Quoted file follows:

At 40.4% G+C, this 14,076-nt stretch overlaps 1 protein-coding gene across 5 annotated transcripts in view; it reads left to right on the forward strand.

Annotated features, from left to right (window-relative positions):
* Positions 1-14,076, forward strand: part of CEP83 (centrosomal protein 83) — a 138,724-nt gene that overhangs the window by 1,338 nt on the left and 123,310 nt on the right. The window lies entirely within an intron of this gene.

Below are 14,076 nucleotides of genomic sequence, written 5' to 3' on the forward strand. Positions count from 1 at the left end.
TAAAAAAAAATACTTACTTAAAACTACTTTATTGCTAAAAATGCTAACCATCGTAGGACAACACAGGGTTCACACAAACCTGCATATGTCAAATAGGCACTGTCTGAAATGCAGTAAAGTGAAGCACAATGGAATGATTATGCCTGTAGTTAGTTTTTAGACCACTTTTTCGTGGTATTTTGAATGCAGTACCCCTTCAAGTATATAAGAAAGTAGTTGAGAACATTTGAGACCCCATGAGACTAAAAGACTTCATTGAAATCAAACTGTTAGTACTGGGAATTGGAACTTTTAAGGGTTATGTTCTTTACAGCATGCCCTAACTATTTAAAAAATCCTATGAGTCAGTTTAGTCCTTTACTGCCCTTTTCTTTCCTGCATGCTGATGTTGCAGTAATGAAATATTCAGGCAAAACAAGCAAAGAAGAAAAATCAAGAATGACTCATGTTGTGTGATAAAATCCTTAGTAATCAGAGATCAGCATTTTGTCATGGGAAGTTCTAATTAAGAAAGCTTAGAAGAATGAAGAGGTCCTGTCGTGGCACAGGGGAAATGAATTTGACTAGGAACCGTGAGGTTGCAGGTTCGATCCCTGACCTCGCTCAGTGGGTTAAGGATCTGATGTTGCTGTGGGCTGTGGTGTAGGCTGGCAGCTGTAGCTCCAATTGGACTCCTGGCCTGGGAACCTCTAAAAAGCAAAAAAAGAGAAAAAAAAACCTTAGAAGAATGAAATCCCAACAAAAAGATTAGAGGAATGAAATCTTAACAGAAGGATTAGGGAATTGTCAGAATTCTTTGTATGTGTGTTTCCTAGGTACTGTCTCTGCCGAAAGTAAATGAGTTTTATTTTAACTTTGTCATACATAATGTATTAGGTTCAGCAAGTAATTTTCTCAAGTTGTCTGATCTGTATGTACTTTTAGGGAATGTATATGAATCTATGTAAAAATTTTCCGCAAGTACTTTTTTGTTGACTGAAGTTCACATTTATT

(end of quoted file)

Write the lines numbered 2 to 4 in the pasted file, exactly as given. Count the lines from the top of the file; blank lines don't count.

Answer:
Annotated features, from left to right (window-relative positions):
* Positions 1-14,076, forward strand: part of CEP83 (centrosomal protein 83) — a 138,724-nt gene that overhangs the window by 1,338 nt on the left and 123,310 nt on the right. The window lies entirely within an intron of this gene.

Below are 14,076 nucleotides of genomic sequence, written 5' to 3' on the forward strand. Positions count from 1 at the left end.